> I still personally recommend number-theoretic RNGs for security: mainly because I feel more confidence in ECC, and other number-theoretic algorithms, than in symmetric crypto algorithms.  My feeling here is rather vague, and largely based on familiarity, but also philosophically based on ECC and RSA being something innate, whereas symmetric key seems devised.  But I could easily understand how others have the exact opposite feeling.  So, I generally did not expect much adoption of number-theoretic RNGs.

If AES breaks a number-theoretic RNG doesn't help us here. In for a
penny, in for a pound.

> There are other number-theoretic algorithms.  If they have been standardized and proven secure, then they deserve consideration too.  But I doubt that their standards have received as much attention as the Dual_EC_DRBG.  Anyway, I haven't studied any of these, so cannot recommend them personally.
> Have there been any advances in the security analysis of the Dual_EC_DRBG algorithm since 2007?  Even though people seem motivated to discredit it?  If not, then I would argue that is a good sign, but also for other unaffected NIST DRBGs.
> I haven't really studied the HMAC_DRBG, Hash_DRBG or CTR_DRBG from NIST SP 800-90A.
> 2) Over the last few days, I've been trying to see things from a wider perspective.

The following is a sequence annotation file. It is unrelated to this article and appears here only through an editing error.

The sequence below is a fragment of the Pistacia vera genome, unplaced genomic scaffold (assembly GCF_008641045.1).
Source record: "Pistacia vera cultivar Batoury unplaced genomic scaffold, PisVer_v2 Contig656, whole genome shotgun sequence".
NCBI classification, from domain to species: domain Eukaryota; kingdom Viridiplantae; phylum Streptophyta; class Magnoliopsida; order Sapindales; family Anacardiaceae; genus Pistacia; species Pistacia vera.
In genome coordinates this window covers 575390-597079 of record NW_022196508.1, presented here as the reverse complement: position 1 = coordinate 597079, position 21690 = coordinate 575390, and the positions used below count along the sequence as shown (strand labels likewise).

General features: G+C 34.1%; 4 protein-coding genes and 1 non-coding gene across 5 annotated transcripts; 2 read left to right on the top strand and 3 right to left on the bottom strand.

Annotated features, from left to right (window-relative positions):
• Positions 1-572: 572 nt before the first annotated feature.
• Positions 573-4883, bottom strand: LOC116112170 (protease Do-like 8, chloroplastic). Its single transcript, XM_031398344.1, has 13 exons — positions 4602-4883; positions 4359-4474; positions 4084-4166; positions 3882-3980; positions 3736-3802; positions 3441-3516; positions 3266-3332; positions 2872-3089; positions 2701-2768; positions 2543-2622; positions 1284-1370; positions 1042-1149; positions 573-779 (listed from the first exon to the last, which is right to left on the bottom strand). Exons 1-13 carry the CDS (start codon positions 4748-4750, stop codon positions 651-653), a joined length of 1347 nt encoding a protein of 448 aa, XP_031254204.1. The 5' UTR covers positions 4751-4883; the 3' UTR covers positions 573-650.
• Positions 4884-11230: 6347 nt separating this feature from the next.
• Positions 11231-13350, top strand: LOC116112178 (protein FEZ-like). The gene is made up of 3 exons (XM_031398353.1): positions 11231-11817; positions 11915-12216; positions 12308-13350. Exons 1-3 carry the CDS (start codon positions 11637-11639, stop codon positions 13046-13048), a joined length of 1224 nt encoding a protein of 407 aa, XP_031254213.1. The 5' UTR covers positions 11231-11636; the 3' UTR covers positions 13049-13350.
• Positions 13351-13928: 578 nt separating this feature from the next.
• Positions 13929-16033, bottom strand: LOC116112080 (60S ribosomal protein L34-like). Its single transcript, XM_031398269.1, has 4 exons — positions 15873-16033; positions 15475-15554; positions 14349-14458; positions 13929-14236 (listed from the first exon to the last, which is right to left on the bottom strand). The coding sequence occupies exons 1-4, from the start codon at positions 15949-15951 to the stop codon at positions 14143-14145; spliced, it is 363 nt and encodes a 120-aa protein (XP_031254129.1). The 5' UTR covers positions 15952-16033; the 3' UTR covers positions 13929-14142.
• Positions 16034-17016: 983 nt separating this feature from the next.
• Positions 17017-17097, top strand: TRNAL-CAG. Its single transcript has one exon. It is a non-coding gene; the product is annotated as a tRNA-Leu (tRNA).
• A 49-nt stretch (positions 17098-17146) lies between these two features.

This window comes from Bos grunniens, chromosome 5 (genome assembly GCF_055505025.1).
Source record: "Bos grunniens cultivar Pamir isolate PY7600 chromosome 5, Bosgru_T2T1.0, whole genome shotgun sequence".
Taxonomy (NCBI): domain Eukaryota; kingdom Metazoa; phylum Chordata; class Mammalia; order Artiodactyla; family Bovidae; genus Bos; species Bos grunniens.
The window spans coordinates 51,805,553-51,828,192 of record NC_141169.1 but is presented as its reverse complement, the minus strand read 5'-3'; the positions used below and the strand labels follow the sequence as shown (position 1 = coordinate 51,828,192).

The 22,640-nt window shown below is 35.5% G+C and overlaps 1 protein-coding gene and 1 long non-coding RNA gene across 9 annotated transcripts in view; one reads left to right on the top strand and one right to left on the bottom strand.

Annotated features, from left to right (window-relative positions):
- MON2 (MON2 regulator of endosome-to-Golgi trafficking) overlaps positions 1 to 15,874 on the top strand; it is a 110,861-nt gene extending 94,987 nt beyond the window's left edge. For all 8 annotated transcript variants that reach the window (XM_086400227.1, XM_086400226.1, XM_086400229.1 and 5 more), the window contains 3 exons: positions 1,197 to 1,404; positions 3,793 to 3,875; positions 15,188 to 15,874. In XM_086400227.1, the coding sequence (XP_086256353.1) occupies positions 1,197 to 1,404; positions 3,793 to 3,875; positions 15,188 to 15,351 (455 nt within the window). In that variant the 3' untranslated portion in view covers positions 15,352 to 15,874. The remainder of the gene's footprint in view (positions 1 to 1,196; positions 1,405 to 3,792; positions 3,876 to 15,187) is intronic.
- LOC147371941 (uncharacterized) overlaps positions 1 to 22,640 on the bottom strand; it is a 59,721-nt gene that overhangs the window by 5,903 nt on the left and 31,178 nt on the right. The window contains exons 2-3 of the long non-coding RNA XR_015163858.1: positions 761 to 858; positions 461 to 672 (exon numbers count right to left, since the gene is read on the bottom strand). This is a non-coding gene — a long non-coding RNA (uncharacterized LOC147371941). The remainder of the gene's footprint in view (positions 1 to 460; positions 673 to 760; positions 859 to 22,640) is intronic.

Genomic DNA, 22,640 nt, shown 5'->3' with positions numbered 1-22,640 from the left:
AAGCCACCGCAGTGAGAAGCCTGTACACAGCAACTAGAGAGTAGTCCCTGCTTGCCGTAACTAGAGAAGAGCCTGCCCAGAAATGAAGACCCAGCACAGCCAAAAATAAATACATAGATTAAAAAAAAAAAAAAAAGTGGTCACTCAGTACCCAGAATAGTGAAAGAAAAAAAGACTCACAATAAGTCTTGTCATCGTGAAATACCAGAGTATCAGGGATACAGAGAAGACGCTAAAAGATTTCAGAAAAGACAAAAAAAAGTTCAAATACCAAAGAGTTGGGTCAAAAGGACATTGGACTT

> My position on the standard has recently changed.
> Implementers (and users) may have placed more trust in the standard than I thought, and they may have been less informed about the widely publicized potential backdoor than I thought.
> In other words, all the publicity may have been ineffective at preventing the alleged backdoor from being exploited, contrary to my belief.  The standard should not have included the default P&Q.
> That all said, despite the deficiency of the standard, I feel implementers still have some responsibility to keep up with the news and research about crypto, given that standards need to be stable documents for interoperability.

A major vendor of cryptographic software was paid $10 million to make
it the default, and didn't change it until this year. And you call
that unexploited? What on earth was that $10 million for? The CMPV
process was insisting implementors use the default P&Q.

> In summary, my position on the standards, and standards process, is not well-defined.
> To clarify my past position, I said "not subverted standard", but I did not mean to rule out a backdoor in the default P&Q, just that the publicity would render any subversion inoperable, and that there could other things than standards enabling such subversion.  But now I see that I was wrong.
> My position on the algorithm Dual_EC_DRBG, with properly random, backdoor-free, P&Q is the same as in 2007 (see also bias discussion above), which is that it is secure.